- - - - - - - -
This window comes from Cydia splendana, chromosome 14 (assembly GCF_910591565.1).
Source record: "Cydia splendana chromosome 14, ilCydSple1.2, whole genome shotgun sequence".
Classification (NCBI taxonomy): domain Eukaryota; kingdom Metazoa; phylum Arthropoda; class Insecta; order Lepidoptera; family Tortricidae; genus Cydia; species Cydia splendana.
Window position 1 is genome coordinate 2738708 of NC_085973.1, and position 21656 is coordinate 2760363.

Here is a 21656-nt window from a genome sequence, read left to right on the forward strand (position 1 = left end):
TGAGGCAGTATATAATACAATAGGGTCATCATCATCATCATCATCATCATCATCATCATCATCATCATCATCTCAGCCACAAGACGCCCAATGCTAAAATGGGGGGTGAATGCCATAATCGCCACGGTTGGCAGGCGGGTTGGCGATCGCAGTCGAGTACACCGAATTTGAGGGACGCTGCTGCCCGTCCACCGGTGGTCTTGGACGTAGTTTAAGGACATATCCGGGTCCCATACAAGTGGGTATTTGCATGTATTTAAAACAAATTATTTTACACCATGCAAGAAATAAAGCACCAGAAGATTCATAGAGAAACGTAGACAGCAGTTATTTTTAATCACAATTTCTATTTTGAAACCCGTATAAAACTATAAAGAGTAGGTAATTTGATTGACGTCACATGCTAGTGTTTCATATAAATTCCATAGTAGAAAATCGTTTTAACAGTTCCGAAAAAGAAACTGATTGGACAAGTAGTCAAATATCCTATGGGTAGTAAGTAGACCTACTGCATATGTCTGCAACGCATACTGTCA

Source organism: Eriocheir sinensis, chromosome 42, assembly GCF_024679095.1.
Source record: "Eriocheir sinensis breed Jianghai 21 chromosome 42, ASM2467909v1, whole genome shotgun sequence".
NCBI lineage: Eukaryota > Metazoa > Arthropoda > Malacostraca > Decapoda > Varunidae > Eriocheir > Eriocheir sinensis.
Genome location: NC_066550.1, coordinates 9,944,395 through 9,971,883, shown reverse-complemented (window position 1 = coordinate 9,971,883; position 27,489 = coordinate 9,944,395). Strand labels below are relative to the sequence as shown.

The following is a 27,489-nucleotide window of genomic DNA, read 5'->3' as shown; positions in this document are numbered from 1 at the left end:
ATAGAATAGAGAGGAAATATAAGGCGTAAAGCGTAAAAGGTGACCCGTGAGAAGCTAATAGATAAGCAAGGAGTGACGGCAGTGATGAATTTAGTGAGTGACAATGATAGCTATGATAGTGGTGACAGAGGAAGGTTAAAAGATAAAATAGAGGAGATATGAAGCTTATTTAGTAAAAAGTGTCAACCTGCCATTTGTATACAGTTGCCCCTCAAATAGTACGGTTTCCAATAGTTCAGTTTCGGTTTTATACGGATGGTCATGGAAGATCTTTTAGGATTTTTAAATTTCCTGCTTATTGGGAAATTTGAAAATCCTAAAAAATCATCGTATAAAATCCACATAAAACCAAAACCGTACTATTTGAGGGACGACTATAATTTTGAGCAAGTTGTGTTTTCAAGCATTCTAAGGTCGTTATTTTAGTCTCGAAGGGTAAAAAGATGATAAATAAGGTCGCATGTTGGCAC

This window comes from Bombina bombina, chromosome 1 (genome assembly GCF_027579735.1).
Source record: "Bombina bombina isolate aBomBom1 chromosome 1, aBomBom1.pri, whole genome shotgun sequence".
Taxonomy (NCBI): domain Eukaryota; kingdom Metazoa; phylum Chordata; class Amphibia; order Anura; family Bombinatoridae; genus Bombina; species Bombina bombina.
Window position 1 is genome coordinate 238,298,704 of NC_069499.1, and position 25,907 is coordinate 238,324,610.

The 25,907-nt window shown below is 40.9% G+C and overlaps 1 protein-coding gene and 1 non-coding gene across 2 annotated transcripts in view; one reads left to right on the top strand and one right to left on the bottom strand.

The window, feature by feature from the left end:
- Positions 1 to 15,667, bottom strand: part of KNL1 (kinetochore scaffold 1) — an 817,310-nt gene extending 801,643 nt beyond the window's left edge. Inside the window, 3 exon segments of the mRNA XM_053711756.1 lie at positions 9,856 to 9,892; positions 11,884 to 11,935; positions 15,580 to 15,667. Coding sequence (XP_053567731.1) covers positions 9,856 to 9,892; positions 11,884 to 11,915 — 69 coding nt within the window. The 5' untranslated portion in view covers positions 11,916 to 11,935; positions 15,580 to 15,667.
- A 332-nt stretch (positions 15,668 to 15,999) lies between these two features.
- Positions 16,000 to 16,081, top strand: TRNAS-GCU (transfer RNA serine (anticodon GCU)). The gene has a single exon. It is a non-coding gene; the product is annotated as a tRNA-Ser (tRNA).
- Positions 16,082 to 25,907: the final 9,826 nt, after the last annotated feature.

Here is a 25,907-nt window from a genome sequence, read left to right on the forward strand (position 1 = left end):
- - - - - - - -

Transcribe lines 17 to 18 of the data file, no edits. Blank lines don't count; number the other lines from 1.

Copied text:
The 25,907-nt window shown below is 40.9% G+C and overlaps 1 protein-coding gene and 1 non-coding gene across 2 annotated transcripts in view; one reads left to right on the top strand and one right to left on the bottom strand.

The window, feature by feature from the left end: